Even if you don't become a lawyer, is law school still worth it?

I will be honest with you, I hated the idea of law school. It was like a guillotine to me, waiting to chop me in half. But my parents insisted that I had to attend law school. Mainly because they wanted the power associated with barristers (lawyers in the UK who can present a case in court). And to appease them, I packed my bag and headed to the boring law school. Read more: Is law school intrinsically worth it? Even if you don't become a lawyer, is it worth it to go through the process of law school? Hoor Ibrahim, L.L.B Law, University of Law (2020). Answered July 31, 2019. www.quora.com/Is-law-school-intrinsically-worth-it-Even-if-you-dont-become-a-lawyer-is-it-worth-it-to-go-through-the-process-of-law-school.

Turns out, law school is nothing close to boring. Sure I yawned endlessly during my European Union Law lectures, but I found it interesting nonetheless. It is incredible to be familiar with one of the arms of the state. To know what you can and cannot do. And of course, how to save yourself if you are ever found doing what you really should not be doing.

Breaking down the whole procedure of actually bringing an action against someone in the court of law is incredible. Especially if it is the state bringing an action against someone in the criminal court. The whole procedure from the police investigation to sentencing is going to leave you teetering on the edge of your seat. Like a fine movie that is nothing short of thrilling.

Most importantly, you know your rights. You know the limitations of police powers. You understand what action you can take if someone wrongs you. And if bringing such a claim would even be successful or just a hindrance.

Besides, what is it that law school focuses on? Polishing the basic skills of researching, reading, writing and communicating. Aren't those the skills one would need anyways to be successful at many careers? Plus how could it ever hurt to dress sharp and be surrounded by dashing men in suits?

And to those who think that lawyers do not make a difference, they actually do if they want to. You can do good in any profession no matter what. In the past few months that I have been doing an internship at an immigration law firm, I have helped several people.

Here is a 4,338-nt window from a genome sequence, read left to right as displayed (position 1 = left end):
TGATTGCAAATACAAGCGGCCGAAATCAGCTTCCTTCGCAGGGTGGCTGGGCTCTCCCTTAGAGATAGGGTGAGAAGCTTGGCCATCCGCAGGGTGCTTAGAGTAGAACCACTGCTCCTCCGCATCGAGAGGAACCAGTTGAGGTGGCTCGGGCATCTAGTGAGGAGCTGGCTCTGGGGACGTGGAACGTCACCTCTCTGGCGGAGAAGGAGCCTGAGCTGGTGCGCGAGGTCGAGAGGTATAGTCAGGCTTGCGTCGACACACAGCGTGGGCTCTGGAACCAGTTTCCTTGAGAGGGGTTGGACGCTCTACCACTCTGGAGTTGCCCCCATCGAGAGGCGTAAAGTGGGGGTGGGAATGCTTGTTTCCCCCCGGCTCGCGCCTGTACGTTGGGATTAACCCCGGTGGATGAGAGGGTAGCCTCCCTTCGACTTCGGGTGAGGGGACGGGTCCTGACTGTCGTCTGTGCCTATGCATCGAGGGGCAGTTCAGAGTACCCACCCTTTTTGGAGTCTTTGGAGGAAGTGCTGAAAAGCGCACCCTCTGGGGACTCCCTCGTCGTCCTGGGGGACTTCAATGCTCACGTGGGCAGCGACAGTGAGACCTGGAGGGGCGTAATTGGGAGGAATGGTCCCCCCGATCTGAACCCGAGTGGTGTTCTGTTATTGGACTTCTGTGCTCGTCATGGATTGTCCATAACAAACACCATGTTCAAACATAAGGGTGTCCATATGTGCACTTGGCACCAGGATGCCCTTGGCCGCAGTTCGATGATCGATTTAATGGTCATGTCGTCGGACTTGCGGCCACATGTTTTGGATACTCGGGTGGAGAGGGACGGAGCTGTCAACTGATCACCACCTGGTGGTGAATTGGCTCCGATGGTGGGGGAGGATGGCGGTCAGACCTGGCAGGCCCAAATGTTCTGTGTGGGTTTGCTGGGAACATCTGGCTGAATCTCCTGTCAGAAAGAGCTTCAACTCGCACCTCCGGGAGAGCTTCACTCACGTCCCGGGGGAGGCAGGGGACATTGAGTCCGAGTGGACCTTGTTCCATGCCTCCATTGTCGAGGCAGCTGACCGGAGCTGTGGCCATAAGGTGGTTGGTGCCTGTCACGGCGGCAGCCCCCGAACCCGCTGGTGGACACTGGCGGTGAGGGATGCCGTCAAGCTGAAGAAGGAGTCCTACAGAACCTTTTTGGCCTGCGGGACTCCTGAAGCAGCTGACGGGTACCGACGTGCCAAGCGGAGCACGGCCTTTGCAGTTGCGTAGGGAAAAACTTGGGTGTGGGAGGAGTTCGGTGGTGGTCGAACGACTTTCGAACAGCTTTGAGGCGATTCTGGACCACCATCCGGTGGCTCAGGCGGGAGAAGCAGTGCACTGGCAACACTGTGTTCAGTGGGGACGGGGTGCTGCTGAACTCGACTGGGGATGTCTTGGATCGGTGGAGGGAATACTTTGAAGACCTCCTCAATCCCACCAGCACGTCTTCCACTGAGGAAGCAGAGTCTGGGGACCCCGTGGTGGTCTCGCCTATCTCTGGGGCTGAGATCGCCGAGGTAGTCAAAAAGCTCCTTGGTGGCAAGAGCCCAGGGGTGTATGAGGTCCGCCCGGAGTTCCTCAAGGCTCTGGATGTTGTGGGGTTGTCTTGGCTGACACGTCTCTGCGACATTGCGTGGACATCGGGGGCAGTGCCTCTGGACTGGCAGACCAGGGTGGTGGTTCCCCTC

I have helped members of a family extend their visas so they can stay with their families. I am currently ensuring a client who suffered domestic abuse by her partner does not have to leave the UK and her daughters behind. In a small way, I am helping those families. I may not change the world but I am doing my part of it.

Lastly, I would like to admit that law is quite a complex subject so I would not recommend it to everyone. I would say it is good to have a basic understanding of it but law school has a way of sucking away your social life before you even enter it. So only go to a law school if you are willing to see it through to the end. I have had many of my colleagues quit midway just because they could not take the pressure.

So do your research, but it will definitely be worth the hard work if you decide to go for it. Read more: Is law school intrinsically worth it? Even if you don't become a lawyer, is it worth it to go through the process of law school? Hoor Ibrahim, L.L.B Law, University of Law (2020). Answered July 31, 2019. www.quora.com/Is-law-school-intrinsically-worth-it-Even-if-you-dont-become-a-lawyer-is-it-worth-it-to-go-through-the-process-of-law-school.

I looked for and found this question after answering a related question about alternative career paths for law school graduates and noticing that a recurring motif in the other answers was the refrain, "Dude, seriously. Don't go to law school. It ain't worth it." The truth is, it depends . . . on who you ask. Law school is definitely not for everyone. Read more: Is law school intrinsically worth it? Even if you don't become a lawyer, is it worth it to go through the process of law school? David F. Prenatt Jr., Internet consultant with a law degree, not a lawyer, but I may work for yours. Updated August 7, 2018 · Upvoted by Robert L. Lamoreaux, JD Law, George Mason University School of Law (1987) and Pamela Pearl, J.D. Law. www.quora.com/Is-law-school-intrinsically-worth-it-Even-if-you-dont-become-a-lawyer-is-it-worth-it-to-go-through-the-process-of-law-school.

I found myself in law school, even though the biggest thing that I got out of law school was that I did not want to be a lawyer. Even so, I don't regret going, and I have mentored many other people who were contemplating law school through the application process, and through their first year of law school. Not one of them regrets going to law school either. However, both they and I had the benefit of learning from the hardships of others without having to actually experience many of those hardships for ourselves.